It is important to note too that the UNAMID force, composed primarily of African Union soldiers, has come under attack on at least three separate occasions since the start of this year, at least twice by forces under the direct command of the Government of Sudan.  Our concern for Darfuri civilians is matched by our concern for those soldiers sent to protect them.  UNAMID forces must be robust enough to defend themselves as well as the civilians they have been sent to protect, and there must be political consequences from the Security Council against any who dare to challenge its mandate. The force is also suffering from a lack of much needed resources, including helicopters and heavy-transport trucks. The international community must provide UNAMID with the necessary equipment to achieve its mandate. 

To ensure that the special session achieves substantive progress towards resolving the conflict in Darfur, the Council should:

Establish consequences for violations and obstructions.  The Security Council should impose targeted sanctions on Sudanese officials and rebel leaders responsible for crimes against humanity, obstructions to the deployment of UNAMID, and attacks against UNAMID forces.  These targeted sanctions should be tied to specific benchmarks, and should only be removed when the Government of Sudan and/or rebel leaders demonstrates full cooperation with UNAMID deployment and end government military offensives in Darfur.

Encourage a renewed commitment to the peace process.  The Security Council should take an active role in promoting peace in Darfur by insisting on a clear plan for the resumption of peace talks.  The Council should also provide clear benchmarks and incentives to those that participate in good faith in the peace talks, and should establish consequences for any party that acts as a spoiler of legitimate efforts at peace.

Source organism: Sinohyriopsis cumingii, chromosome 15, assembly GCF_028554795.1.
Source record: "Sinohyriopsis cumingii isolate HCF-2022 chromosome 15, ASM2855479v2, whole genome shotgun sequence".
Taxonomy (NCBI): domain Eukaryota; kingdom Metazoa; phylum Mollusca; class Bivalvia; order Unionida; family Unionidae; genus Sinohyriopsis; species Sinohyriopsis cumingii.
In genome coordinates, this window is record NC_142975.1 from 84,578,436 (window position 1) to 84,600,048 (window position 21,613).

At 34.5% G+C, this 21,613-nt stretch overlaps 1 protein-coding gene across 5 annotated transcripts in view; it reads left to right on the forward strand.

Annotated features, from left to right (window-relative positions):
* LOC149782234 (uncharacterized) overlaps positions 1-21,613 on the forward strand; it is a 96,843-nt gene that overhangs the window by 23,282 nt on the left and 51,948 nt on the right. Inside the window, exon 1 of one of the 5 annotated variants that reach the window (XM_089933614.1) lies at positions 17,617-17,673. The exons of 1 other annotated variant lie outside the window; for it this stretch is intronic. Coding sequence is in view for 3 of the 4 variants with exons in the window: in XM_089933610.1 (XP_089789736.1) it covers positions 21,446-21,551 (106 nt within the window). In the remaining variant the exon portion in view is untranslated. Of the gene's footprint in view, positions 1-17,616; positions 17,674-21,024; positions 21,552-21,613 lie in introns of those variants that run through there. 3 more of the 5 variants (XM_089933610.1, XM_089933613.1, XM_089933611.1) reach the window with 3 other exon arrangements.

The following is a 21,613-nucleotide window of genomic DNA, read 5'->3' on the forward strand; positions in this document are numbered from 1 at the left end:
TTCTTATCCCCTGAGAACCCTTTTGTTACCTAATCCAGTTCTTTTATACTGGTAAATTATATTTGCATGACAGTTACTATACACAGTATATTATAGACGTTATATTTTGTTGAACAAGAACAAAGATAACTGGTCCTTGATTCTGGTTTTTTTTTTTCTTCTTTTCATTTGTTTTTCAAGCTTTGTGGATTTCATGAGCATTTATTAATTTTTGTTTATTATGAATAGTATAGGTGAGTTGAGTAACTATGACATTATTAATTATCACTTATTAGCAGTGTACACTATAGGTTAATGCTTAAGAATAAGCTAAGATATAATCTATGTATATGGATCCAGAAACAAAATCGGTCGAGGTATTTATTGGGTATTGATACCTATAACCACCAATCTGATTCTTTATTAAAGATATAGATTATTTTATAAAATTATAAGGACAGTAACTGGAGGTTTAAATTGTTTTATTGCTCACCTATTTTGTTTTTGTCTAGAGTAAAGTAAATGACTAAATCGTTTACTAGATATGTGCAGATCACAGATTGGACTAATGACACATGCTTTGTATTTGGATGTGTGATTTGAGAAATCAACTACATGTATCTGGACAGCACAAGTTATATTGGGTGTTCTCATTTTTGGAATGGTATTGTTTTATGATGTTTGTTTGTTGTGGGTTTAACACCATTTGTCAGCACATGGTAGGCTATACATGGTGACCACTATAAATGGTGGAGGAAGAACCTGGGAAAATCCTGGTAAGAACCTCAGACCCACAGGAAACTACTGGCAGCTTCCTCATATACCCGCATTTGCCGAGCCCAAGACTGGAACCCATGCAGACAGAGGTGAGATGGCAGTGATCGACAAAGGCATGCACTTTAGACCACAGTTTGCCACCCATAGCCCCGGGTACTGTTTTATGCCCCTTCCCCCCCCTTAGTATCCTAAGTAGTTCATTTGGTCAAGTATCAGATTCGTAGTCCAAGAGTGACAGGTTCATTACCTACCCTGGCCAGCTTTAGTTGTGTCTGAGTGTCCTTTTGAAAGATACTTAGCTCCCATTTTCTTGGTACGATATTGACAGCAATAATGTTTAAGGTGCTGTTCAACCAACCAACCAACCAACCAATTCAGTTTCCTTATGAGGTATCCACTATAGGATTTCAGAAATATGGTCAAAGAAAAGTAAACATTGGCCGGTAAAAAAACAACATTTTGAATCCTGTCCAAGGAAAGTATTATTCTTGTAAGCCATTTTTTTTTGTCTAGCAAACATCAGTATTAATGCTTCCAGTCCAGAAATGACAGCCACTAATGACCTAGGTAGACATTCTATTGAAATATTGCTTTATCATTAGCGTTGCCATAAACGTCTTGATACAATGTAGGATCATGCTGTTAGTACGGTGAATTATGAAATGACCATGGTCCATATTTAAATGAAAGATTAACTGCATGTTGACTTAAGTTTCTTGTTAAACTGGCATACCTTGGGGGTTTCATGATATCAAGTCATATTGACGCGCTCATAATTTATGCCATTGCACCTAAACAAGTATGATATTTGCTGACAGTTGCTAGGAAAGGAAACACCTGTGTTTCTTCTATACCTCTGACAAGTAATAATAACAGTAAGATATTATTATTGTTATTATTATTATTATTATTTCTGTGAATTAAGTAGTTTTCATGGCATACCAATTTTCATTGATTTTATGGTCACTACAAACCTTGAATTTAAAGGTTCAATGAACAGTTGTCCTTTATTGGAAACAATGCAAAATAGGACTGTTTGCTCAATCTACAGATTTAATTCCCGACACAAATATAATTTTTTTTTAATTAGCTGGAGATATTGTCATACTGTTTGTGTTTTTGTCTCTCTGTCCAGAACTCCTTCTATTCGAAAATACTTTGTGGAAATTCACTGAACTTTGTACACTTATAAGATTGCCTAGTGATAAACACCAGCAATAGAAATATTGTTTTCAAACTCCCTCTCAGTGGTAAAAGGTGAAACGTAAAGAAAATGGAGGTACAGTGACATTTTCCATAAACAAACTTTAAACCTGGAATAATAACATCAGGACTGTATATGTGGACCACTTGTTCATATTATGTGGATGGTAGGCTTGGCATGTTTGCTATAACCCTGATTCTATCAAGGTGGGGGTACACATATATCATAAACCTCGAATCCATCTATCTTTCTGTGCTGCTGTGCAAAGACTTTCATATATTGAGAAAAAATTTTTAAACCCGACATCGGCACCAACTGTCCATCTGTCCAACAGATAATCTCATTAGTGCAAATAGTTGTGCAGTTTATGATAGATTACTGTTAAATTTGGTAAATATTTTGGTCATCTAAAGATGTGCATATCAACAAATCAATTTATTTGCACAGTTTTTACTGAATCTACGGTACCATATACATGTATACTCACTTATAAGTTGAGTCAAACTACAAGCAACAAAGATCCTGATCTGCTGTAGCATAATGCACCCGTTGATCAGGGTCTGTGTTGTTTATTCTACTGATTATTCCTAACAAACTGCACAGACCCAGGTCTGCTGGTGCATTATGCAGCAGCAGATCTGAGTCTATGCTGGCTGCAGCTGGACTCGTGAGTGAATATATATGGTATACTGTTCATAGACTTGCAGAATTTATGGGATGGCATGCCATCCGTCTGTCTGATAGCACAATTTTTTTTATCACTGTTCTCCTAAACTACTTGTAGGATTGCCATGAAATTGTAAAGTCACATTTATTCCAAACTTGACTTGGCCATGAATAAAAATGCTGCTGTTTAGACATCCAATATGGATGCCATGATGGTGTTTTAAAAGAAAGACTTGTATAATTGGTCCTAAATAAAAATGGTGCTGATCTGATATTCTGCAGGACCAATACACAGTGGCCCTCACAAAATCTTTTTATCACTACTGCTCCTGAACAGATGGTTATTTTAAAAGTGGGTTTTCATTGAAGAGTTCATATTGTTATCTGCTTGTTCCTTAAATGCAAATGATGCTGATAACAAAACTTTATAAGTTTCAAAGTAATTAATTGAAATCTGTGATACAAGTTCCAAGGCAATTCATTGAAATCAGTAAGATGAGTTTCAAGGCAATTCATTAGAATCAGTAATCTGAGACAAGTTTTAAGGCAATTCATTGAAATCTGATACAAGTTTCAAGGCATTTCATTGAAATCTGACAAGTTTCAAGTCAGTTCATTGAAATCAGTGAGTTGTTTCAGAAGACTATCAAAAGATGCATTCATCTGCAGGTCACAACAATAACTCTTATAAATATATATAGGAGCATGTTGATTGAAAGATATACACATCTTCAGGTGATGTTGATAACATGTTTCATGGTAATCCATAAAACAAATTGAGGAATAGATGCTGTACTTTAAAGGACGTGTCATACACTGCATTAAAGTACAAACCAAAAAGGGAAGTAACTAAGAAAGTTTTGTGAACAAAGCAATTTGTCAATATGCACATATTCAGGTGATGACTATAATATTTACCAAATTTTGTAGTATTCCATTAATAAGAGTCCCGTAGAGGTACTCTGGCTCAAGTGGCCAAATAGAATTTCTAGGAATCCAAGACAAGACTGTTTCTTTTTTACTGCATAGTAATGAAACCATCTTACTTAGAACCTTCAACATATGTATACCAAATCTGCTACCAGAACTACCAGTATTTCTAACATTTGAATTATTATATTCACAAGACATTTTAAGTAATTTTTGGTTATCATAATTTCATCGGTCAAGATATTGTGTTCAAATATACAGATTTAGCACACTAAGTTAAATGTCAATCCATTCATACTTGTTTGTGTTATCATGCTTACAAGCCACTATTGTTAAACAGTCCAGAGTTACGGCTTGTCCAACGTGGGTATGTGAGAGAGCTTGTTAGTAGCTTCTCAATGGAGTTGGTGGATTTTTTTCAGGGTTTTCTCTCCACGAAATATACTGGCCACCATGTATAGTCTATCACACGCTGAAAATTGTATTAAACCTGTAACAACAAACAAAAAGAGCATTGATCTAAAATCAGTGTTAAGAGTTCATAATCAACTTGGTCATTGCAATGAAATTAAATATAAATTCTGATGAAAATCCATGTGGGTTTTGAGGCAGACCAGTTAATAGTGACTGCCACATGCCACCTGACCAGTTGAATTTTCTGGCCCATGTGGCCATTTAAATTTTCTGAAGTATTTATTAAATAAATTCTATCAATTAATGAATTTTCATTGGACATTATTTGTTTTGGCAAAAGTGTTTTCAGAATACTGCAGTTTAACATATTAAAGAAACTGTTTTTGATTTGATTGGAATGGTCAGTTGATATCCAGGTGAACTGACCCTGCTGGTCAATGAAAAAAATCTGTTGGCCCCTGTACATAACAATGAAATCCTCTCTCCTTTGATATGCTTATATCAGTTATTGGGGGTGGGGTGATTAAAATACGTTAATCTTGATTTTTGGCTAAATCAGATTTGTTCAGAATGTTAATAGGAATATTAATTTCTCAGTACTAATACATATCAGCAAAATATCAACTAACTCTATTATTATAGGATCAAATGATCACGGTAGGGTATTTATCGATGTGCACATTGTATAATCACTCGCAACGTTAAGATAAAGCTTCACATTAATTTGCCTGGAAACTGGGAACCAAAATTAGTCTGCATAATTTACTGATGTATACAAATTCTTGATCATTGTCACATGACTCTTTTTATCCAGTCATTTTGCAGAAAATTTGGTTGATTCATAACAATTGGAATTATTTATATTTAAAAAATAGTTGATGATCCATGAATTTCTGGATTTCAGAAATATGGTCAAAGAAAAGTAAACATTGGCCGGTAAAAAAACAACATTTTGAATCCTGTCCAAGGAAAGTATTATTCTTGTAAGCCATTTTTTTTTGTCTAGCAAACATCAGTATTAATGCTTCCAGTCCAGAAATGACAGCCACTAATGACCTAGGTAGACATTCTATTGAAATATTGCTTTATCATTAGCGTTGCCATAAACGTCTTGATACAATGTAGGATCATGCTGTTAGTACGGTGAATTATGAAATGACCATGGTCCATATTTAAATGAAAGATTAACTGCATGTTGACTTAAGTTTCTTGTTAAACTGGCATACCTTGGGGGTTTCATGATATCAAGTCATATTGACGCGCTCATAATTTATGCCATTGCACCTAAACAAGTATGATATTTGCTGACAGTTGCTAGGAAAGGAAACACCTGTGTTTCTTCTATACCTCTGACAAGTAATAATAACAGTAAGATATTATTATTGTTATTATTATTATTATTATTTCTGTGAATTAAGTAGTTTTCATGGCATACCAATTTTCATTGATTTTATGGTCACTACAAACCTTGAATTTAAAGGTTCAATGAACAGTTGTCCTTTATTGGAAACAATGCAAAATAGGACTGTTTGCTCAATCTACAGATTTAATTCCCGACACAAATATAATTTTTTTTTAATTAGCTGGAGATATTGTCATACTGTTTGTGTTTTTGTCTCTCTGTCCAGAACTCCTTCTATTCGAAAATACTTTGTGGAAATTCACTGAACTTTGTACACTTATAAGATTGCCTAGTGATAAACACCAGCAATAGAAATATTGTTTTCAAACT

Ensure that Government of Sudan commitments are verifiable and enforceable.  In light of the Government of Sudan’s long record of violating its commitments to the international community and willfully ignoring the resolutions of the Security Council, the special session of the Security Council should demand that Khartoum commit to verifiable and enforceable measures to end obstruction of UNAMID and cease all attacks on civilians in Darfur.  More specifically, the Council should demand immediate and unconditional approval of the remaining troop contributing countries and that all transfers of arms into Darfur by Sudan be ceased.  The Council should also demand the immediate arrest of Ahmed Haroun and Ali Kosheib.  Any agreement must include mechanisms to monitor and ensure compliance with these commitments, and Khartoum should understand that failing to honor these commitments will result in additional sanctions and other punitive measures. 

The Security Council has the opportunity to act strongly and decisively at the upcoming special session.  If the Council proactively addresses Sudanese obstructions to UNAMID deployment, creates consequences for violations of past resolutions, and demonstrates a real determination to hold the Government of Sudan to its commitments, then this special session can mark an important step towards resolving the conflict in Darfur.

Sincerely,

Jerry Fowler
President
Save Darfur Coalition

CC: Security Council